The model minority myth
I’ve never been good at math or science and seeing numbers of any sort make me cringe. This surprises people: I grew up as a classically trained pianist and attended a good private school, and of course, I’m also Asian. In high school, people would ask me if I was in BC Calc or AP Physics, even though I’ve only taken regular, college-preparatory classes for STEM subjects. I would ask them why they thought I was in these advanced math classes, and my peers would respond with, “You just seem like a smart person and take all these other advanced classes, so I just assumed you’d be the type of person to be good at math too.” I am not “the type” of person who is good at math. And while I’m great at other things, I’ve noticed that people automatically assume I’m good with numbers all the time –– and it might not seem like a bad thing for people to assume this, but looking at the bigger picture, the model minority myth hurts rather than helps Asian students.
The model minority myth is the stereotype that Asians are seen as hardworking, smart, well-rounded people who excel at academics (getting straight A’s, top scores on the SAT and ACT… sound familiar?) and while it’s not a bad thing to care about your grades or be passionate about school work, it puts us into a box where we’re only seen as nerdy kids who study all day and are automatically good at math, which I am not. I am more than that: I love philosophy, history, politics, feminism, ‘80s music and going out on Friday nights –– just like any other American teenager. When all Asian students are put into a box, it can hurt how we perceive ourselves in the college admissions process –– this was definitely an issue I struggled with a year ago as a senior in high school. I was a good student in high school and cared very much about the classes I was interested in, was involved in a ton of extracurricular activities, and was (and still am) passionate about writing. But my standardized test scores were horrible, and the math section of my SAT’s was a total embarrassment. I knew that I was smart enough and deserved to get into a good college, but it frustrated me knowing that I had to get above a certain score to get into more selective schools and furthermore because of my race and people’s predisposed assumptions about what “kind” of student I was supposed to be.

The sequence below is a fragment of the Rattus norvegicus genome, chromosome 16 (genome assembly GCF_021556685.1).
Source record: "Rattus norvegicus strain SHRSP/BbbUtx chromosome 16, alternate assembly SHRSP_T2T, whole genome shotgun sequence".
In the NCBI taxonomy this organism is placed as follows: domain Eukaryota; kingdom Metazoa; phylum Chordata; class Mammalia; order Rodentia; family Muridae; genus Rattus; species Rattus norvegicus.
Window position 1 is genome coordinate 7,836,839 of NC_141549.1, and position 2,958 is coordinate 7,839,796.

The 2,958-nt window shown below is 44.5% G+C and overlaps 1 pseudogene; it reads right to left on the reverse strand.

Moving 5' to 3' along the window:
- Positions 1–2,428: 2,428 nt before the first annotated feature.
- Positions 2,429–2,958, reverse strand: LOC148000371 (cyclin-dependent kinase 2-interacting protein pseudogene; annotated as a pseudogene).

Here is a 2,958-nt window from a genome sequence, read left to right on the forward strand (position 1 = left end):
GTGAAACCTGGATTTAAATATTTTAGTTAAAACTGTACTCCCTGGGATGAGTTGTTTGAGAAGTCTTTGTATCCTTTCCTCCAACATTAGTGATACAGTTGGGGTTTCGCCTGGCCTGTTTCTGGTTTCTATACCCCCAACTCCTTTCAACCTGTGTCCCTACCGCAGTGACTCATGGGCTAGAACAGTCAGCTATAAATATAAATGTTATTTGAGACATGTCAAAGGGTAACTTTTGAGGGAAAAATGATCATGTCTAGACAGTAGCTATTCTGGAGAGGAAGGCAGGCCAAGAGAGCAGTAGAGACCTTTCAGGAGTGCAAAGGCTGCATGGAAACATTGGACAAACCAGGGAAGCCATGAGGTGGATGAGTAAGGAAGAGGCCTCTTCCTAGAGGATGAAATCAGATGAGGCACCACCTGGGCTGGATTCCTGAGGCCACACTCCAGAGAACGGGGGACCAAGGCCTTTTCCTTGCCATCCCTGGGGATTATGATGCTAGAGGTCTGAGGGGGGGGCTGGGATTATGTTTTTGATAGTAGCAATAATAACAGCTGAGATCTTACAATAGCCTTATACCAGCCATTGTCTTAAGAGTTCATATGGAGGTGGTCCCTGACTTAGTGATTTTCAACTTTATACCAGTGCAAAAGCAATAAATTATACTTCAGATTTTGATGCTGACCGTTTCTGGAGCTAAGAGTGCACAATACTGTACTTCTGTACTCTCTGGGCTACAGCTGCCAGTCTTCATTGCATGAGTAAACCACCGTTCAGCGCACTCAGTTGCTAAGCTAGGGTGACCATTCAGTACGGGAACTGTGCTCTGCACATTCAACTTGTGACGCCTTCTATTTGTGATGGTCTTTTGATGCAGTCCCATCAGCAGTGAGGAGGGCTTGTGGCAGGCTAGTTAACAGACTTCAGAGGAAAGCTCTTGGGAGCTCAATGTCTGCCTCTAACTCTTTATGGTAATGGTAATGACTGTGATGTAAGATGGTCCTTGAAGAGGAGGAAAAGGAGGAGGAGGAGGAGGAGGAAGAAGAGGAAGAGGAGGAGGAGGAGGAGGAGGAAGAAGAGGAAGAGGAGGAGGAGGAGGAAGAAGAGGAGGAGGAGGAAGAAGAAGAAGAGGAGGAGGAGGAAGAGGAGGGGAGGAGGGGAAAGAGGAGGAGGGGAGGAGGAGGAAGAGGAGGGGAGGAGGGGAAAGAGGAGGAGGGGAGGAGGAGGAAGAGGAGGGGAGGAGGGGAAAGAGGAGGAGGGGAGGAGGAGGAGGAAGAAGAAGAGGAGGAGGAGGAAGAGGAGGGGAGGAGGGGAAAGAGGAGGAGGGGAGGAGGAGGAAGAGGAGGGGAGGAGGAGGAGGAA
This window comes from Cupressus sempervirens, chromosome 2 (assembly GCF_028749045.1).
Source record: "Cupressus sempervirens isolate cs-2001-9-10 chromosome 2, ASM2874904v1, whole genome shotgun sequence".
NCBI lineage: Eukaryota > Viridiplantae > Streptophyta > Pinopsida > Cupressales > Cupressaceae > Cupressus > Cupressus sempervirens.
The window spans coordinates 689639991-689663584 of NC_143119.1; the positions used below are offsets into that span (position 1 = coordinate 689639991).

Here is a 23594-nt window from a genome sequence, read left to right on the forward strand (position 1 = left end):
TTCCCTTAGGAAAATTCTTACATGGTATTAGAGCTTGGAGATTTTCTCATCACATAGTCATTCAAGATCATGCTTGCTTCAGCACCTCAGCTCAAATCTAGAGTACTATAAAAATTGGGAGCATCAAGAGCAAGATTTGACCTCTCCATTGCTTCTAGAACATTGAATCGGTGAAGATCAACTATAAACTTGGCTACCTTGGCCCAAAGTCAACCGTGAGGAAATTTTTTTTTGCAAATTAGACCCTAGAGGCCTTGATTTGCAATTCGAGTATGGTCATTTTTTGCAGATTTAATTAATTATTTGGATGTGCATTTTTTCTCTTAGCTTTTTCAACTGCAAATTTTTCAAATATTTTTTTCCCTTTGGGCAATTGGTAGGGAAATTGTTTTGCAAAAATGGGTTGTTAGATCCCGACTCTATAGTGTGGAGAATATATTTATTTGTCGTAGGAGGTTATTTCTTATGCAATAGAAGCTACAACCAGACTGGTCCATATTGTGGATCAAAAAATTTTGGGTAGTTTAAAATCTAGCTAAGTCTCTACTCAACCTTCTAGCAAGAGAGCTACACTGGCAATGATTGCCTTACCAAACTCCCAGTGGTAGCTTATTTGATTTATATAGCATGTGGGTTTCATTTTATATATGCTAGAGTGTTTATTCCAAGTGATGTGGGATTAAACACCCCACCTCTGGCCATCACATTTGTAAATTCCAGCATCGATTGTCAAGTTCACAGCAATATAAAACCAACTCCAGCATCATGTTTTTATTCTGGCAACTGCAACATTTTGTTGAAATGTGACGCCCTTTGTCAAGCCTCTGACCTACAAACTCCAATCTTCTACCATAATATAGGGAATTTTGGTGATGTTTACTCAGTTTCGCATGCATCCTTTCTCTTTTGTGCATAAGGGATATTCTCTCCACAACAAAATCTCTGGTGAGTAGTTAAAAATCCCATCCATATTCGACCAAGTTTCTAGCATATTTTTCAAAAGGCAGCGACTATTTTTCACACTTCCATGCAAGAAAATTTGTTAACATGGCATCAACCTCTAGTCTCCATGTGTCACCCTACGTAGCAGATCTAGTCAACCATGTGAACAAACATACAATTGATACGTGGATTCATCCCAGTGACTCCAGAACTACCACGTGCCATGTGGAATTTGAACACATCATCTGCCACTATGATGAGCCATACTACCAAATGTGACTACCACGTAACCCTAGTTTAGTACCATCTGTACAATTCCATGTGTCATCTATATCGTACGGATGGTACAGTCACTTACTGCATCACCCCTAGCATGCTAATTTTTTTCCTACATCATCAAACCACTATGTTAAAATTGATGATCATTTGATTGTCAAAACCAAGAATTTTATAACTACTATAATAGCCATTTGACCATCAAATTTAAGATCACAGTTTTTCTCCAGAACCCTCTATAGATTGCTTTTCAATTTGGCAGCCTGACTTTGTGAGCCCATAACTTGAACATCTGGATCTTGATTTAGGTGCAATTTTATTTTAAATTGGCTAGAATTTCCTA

My parents told me that I had to be twice as good as everyone else (namely my white peers) to get into these selective universities, because the competition among Asian students, who are all very qualified, is so cutthroat that there’s no way they could take all of us. And while this may be attributed to a number of reasons, I have a theory that the model minority myth reinforces a vicious circle in which Asian students feel pressured by the existing stereotype that they have to have perfect grades and standardized test scores to stand a chance against everyone else of getting into elite universities, and this leads to a reinforcement of that same stereotype that we really all are that smart and hard working, which raises the bar even higher for those who don’t fit into that mold. We are more than just “smart” and “hardworking.” Like everyone else, we’re complicated and passionate and multifaceted and our grade point averages and test scores aren’t the only things that measure our intelligence or how much we deserve to get into Harvard or UC Berkeley. As college decisions come out this season, I want to remind everyone going through the application process: There isn’t one singular thing that quantifies how smart or awesome you are. You should be able to tell your own story in your own words and show them that talent and resilience comes in many forms and being Asian doesn’t mean you have to be the prototypical textbook STEM nerd with perfect stats –– and even if that’s easier said than done, I was in the same boat a year ago. There’s a reason why the model minority myth is just what it is: a myth.